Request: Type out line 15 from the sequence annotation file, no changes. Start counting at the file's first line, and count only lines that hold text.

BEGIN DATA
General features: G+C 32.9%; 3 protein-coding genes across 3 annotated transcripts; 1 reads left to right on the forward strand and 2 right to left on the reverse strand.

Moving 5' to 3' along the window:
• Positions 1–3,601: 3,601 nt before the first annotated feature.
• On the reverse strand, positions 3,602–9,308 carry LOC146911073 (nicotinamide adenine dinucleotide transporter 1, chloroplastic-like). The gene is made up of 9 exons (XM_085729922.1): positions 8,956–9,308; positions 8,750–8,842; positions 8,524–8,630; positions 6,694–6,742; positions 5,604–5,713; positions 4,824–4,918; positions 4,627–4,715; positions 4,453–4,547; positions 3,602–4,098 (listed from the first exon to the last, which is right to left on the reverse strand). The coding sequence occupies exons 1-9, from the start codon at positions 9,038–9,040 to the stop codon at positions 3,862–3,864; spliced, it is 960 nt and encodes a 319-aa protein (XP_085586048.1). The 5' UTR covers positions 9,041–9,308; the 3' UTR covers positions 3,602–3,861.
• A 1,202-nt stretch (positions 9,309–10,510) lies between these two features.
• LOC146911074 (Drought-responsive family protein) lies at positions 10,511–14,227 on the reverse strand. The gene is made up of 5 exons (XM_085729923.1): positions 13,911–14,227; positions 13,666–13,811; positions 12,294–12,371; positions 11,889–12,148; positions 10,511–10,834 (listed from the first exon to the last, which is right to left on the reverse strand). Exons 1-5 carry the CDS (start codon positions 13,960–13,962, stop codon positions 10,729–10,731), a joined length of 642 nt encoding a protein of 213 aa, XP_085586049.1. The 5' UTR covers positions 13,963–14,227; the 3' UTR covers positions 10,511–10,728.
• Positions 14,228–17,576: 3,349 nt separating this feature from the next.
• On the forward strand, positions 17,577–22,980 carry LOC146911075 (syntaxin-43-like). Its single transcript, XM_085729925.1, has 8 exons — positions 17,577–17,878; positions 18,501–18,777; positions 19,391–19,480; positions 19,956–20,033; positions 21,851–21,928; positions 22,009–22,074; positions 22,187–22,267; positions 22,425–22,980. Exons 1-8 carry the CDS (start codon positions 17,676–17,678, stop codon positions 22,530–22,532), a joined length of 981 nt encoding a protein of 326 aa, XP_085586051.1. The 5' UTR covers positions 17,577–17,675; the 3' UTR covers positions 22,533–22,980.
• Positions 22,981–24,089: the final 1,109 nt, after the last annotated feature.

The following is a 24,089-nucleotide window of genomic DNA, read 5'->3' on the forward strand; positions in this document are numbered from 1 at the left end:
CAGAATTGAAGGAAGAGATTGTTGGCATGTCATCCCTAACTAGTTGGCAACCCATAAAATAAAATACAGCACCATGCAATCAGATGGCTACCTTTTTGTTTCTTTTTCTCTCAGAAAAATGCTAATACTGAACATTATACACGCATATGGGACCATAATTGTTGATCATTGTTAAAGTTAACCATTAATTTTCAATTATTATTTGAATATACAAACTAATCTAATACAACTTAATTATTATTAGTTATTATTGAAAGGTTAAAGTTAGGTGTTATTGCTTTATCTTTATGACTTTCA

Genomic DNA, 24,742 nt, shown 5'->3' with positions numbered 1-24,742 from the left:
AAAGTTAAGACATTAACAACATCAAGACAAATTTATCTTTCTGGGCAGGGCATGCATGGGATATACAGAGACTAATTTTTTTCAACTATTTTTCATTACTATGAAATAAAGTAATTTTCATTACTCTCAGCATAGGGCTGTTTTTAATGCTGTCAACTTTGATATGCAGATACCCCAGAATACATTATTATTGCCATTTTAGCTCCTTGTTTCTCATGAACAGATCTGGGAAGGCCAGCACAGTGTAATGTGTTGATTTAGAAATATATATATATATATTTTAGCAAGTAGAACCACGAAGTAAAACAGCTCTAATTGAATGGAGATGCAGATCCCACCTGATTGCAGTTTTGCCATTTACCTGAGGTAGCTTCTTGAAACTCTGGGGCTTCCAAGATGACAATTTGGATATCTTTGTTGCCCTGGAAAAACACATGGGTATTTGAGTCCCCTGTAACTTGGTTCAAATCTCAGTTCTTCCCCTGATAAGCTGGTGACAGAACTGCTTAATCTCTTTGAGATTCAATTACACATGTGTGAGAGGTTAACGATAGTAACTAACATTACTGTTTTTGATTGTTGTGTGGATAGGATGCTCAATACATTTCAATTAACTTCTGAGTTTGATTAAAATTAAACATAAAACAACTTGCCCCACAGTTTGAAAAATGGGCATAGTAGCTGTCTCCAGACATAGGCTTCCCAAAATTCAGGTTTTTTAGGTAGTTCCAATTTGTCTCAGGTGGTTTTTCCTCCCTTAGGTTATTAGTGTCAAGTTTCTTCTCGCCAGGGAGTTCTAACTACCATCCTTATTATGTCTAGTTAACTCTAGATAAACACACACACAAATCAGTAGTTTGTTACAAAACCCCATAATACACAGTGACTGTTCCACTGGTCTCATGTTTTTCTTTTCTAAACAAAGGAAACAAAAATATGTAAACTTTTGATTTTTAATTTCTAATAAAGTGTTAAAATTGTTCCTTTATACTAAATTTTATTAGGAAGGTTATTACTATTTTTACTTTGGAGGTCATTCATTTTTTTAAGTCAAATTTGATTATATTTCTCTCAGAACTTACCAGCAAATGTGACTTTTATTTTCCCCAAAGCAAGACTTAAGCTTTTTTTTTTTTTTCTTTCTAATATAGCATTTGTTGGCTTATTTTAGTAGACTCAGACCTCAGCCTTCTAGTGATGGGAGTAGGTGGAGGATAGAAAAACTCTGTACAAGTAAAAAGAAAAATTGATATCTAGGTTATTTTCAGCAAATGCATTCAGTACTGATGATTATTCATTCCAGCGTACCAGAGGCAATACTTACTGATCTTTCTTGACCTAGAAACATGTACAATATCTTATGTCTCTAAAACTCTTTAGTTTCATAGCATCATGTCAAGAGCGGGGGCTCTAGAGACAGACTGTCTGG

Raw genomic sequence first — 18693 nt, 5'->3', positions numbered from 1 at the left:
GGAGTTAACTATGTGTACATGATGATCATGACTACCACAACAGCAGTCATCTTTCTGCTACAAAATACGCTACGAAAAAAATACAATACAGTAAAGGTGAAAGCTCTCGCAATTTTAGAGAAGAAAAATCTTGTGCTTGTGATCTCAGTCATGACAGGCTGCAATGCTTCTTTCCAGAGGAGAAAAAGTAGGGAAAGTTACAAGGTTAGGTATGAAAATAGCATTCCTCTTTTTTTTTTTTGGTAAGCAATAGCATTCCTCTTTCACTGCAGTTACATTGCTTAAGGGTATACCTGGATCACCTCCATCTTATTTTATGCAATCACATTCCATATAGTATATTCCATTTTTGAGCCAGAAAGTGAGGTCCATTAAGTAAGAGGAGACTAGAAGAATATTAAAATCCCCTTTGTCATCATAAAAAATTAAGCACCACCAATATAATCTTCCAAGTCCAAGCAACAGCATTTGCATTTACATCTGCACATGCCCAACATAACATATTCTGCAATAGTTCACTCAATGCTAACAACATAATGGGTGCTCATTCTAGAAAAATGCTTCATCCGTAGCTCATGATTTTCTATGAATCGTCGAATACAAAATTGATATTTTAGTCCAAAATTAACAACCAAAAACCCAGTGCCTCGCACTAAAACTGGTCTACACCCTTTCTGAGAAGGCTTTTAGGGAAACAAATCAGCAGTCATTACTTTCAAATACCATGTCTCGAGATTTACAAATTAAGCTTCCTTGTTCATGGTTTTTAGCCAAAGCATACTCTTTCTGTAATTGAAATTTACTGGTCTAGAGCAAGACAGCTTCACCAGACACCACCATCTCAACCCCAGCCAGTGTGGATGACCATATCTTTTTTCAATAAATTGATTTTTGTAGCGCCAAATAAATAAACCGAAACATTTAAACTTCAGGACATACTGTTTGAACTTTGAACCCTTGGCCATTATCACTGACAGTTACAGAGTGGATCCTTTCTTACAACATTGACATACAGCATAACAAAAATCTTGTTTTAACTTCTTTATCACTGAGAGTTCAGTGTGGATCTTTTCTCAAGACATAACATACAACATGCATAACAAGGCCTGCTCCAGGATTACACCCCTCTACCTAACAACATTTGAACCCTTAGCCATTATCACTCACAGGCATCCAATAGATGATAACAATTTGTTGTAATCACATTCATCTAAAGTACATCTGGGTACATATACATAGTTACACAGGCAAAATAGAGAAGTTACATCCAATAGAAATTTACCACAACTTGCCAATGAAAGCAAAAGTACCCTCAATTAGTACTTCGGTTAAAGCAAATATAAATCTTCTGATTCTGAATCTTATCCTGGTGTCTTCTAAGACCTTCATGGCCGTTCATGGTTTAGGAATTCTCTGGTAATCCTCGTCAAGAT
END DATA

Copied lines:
GGAGTTAACTATGTGTACATGATGATCATGACTACCACAACAGCAGTCATCTTTCTGCTACAAAATACGCTACGAAAAAAATACAATACAGTAAAGGTGAAAGCTCTCGCAATTTTAGAGAAGAAAAATCTTGTGCTTGTGATCTCAGTCATGACAGGCTGCAATGCTTCTTTCCAGAGGAGAAAAAGTAGGGAAAGTTACAAGGTTAGGTATGAAAATAGCATTCCTCTTTTTTTTTTTTGGTAAGCAATAGCATTCCTCTTTCACTGCAGTTACATTGCTTAAGGGTATACCTGGATCACCTCCATCTTATTTTATGCAATCACATTCCATATAGTATATTCCATTTTTGAGCCAGAAAGTGAGGTCCATTAAGTAAGAGGAGACTAGAAGAATATTAAAATCCCCTTTGTCATCATAAAAAATTAAGCACCACCAATATAATCTTCCAAGTCCAAGCAACAGCATTTGCATTTACATCTGCACATGCCCAACATAACATATTCTGCAATAGTTCACTCAATGCTAACAACATAATGGGTGCTCATTCTAGAAAAATGCTTCATCCGTAGCTCATGATTTTCTATGAATCGTCGAATACAAAATTGATATTTTAGTCCAAAATTAACAACCAAAAACCCAGTGCCTCGCACTAAAACTGGTCTACACCCTTTCTGAGAAGGCTTTTAGGGAAACAAATCAGCAGTCATTACTTTCAAATACCATGTCTCGAGATTTACAAATTAAGCTTCCTTGTTCATGGTTTTTAGCCAAAGCATACTCTTTCTGTAATTGAAATTTACTGGTCTAGAGCAAGACAGCTTCACCAGACACCACCATCTCAACCCCAGCCAGTGTGGATGACCATATCTTTTTTCAATAAATTGATTTTTGTAGCGCCAAATAAATAAACCGAAACATTTAAACTTCAGGACATACTGTTTGAACTTTGAACCCTTGGCCATTATCACTGACAGTTACAGAGTGGATCCTTTCTTACAACATTGACATACAGCATAACAAAAATCTTGTTTTAACTTCTTTATCACTGAGAGTTCAGTGTGGATCTTTTCTCAAGACATAACATACAACATGCATAACAAGGCCTGCTCCAGGATTACACCCCTCTACCTAACAACATTTGAACCCTTAGCCATTATCACTCACAGGCATCCAATAGATGATAACAATTTGTTGTAATCACATTCATCTAAAGTACATCTGGGTACATATACATAGTTACACAGGCAAAATAGAGAAGTTACATCCAATAGAAATTTACCACAACTTGCCAATGAAAGCAAAAGTACCCTCAATTAGTACTTCGGTTAAAGCAAATATAAATCTTCTGATTCTGAATCTTATCCTGGTGTCTTCTAAGACCTTCATGGCCGTTCATGGTTTAGGAATTCTCTGGTAATCCTCGTCAAGAT